Though the IETF accomplishes a great many things and generates some documents that aren’t meant to become standards, you could define the product of the IETF as standards-track RFCs, or STDs. Technologies such as TCP, IP, and HTTP are all defined by the IETF via RFCs, though many such protocols have multiple RFCs defining different aspects.

An RFC is advanced by a group of individuals called a working group, which is chartered within a specific IETF area, or subject domain. For example, within the IETF’s Internet Area you’ll find working groups such as the Host Identity Protocol working group and the Dynamic Host Configuration working group.

As pertains to you as a frontend developer, the IETF’s work affects in a similar way that tectonic plates affect cities. You don’t notice the direction they’re moving, but you’re very likely to be moving in that direction too. Certain technologies, such as HTTP/2, do have a rapid and visible impact on how web applications are built.

There is a great deal about the IETF left undiscussed here, such as its inclusion in the Internet Society and its relationship to the Internet Engineering Steering Group. If you want to get the pulse of the IETF at any given time, their Datatracker tool is immensely useful, and provides tons of information about in-process RFCs and the latest working groups and areas.

The W3C

Shortly after CERN made Tim Berners-Lee’s WorldWideWeb (sic) public domain in 1993, the World Wide Web Consortium, or W3C, was formed to standardize how browser developers ought to go about implementing things like HTML, the DOM, and more. At the time of writing, the W3C offers nearly three-hundred standards, or recommendations, for use by companies like Google, Mozilla, and Microsoft as they develop and release their web browsers.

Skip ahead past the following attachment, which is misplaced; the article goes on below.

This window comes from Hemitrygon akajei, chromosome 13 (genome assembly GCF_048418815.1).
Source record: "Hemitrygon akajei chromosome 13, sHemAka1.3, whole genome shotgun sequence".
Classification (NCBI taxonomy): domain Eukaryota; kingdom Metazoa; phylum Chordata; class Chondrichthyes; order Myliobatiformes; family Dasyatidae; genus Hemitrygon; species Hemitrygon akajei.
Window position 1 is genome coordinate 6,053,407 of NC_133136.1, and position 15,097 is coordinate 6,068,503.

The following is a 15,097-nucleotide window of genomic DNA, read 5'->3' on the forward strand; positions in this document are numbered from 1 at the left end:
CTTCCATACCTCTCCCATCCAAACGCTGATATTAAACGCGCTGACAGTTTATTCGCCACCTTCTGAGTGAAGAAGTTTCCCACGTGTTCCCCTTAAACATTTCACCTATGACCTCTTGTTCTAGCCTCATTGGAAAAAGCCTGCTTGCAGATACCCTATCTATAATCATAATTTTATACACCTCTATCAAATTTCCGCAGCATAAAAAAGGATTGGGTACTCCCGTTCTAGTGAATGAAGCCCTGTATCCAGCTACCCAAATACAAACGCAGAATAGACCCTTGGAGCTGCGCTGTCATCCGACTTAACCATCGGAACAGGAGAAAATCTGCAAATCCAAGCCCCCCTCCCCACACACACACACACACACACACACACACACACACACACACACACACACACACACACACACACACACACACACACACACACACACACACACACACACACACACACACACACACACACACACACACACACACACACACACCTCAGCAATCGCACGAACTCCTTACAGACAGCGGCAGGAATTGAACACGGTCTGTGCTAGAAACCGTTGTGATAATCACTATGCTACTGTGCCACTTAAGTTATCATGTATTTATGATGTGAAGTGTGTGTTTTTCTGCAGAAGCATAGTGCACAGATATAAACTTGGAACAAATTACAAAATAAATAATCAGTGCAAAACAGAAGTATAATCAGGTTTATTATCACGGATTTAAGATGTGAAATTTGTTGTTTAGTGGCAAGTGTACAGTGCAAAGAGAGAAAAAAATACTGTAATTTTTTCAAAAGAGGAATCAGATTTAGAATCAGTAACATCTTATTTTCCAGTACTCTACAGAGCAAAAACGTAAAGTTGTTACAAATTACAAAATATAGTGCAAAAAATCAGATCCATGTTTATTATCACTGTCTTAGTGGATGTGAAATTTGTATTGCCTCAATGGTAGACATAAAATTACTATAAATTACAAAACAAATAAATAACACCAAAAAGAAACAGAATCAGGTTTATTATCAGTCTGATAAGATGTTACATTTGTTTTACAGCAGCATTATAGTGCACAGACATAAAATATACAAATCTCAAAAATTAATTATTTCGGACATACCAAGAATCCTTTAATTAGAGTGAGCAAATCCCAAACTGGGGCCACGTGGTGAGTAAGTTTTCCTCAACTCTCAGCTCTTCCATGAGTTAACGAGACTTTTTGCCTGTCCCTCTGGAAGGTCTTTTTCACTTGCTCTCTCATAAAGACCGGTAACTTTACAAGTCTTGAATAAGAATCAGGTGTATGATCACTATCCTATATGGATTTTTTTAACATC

The W3C was founded just prior to what has been remembered as the browser wars, and during that period Microsoft and Netscape battled to attract developers and users to their browsers, and did so by building out their own, idiosyncratic browser features. The result was that a webpage which functioned properly in Netscape might look completely broken in Internet Explorer, and vice-versa.

Even as the W3C began to produce recommendations in an attempt to guide the future of the web, Microsoft and Netscape continued to implement non-standard features in their browsers. In 1998, the Web Standards Project was formed to advocate for the W3C’s work and to encourage both developers and browser manufacturers to begin following standards. You might consider WaSP an unsung band of heroes, as the work they did led to many companies, such as Microsoft and Adobe, changing course and implementing the W3C’s standards.

W3C membership is open to any organization, though depending on your company’s revenues it may get pricy. Membership earns your organization a right to sit on the advisory committee, which reviews every proposed recommendation, as well as the opportunity to participate in working groups and W3C meetings.

Similar to the IETF, the W3C is organized into working groups, and the goal of many W3C working groups is to produce a recommendation. A recommendation starts as a working draft within a working group, then advances to candidate recommendation if certain criteria are met. Once the W3C director thinks the draft is ready, it advances to the proposed recommendation stage, during which every member of the W3C has a chance to review the proposal. If consensus is reached in favor, the document is then published as a full recommendation. You can review the full process here.